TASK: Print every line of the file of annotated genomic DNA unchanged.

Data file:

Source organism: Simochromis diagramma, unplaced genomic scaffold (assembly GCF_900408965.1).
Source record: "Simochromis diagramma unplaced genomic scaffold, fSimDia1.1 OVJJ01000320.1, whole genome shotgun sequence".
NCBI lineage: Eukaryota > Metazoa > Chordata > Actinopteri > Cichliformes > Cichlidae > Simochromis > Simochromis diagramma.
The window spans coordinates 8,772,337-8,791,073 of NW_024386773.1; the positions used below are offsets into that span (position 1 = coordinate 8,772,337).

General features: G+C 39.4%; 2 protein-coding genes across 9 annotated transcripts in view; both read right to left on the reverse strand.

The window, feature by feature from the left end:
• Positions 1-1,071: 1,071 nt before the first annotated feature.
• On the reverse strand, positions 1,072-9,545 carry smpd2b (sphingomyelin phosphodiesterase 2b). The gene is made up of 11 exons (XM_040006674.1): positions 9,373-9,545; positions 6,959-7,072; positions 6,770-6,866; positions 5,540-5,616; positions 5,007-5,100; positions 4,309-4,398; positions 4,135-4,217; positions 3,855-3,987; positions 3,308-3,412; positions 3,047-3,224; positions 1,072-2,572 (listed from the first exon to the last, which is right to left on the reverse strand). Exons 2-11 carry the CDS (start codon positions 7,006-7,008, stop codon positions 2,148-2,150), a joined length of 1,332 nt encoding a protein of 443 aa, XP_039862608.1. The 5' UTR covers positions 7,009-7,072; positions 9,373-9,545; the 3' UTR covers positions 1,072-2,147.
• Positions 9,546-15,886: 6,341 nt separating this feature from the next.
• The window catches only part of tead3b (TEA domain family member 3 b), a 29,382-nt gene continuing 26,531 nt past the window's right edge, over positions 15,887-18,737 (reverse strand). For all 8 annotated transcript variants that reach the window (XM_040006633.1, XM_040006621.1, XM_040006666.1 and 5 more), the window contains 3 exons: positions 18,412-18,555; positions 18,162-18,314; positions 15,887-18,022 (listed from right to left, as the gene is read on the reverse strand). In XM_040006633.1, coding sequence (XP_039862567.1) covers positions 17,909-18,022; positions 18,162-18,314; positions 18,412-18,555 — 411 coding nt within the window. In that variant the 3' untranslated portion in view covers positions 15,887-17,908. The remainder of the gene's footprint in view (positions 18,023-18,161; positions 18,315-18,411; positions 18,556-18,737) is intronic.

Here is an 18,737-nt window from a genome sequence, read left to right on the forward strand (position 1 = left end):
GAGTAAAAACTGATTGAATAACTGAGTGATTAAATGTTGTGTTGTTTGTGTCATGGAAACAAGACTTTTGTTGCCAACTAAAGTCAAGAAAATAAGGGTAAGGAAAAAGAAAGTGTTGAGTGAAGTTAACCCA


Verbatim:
Source organism: Simochromis diagramma, unplaced genomic scaffold (assembly GCF_900408965.1).
Source record: "Simochromis diagramma unplaced genomic scaffold, fSimDia1.1 OVJJ01000320.1, whole genome shotgun sequence".
NCBI lineage: Eukaryota > Metazoa > Chordata > Actinopteri > Cichliformes > Cichlidae > Simochromis > Simochromis diagramma.
The window spans coordinates 8,772,337-8,791,073 of NW_024386773.1; the positions used below are offsets into that span (position 1 = coordinate 8,772,337).

General features: G+C 39.4%; 2 protein-coding genes across 9 annotated transcripts in view; both read right to left on the reverse strand.

The window, feature by feature from the left end:
• Positions 1-1,071: 1,071 nt before the first annotated feature.
• On the reverse strand, positions 1,072-9,545 carry smpd2b (sphingomyelin phosphodiesterase 2b). The gene is made up of 11 exons (XM_040006674.1): positions 9,373-9,545; positions 6,959-7,072; positions 6,770-6,866; positions 5,540-5,616; positions 5,007-5,100; positions 4,309-4,398; positions 4,135-4,217; positions 3,855-3,987; positions 3,308-3,412; positions 3,047-3,224; positions 1,072-2,572 (listed from the first exon to the last, which is right to left on the reverse strand). Exons 2-11 carry the CDS (start codon positions 7,006-7,008, stop codon positions 2,148-2,150), a joined length of 1,332 nt encoding a protein of 443 aa, XP_039862608.1. The 5' UTR covers positions 7,009-7,072; positions 9,373-9,545; the 3' UTR covers positions 1,072-2,147.
• Positions 9,546-15,886: 6,341 nt separating this feature from the next.
• The window catches only part of tead3b (TEA domain family member 3 b), a 29,382-nt gene continuing 26,531 nt past the window's right edge, over positions 15,887-18,737 (reverse strand). For all 8 annotated transcript variants that reach the window (XM_040006633.1, XM_040006621.1, XM_040006666.1 and 5 more), the window contains 3 exons: positions 18,412-18,555; positions 18,162-18,314; positions 15,887-18,022 (listed from right to left, as the gene is read on the reverse strand). In XM_040006633.1, coding sequence (XP_039862567.1) covers positions 17,909-18,022; positions 18,162-18,314; positions 18,412-18,555 — 411 coding nt within the window. In that variant the 3' untranslated portion in view covers positions 15,887-17,908. The remainder of the gene's footprint in view (positions 18,023-18,161; positions 18,315-18,411; positions 18,556-18,737) is intronic.

Here is an 18,737-nt window from a genome sequence, read left to right on the forward strand (position 1 = left end):
GAGTAAAAACTGATTGAATAACTGAGTGATTAAATGTTGTGTTGTTTGTGTCATGGAAACAAGACTTTTGTTGCCAACTAAAGTCAAGAAAATAAGGGTAAGGAAAAAGAAAGTGTTGAGTGAAGTTAACCCA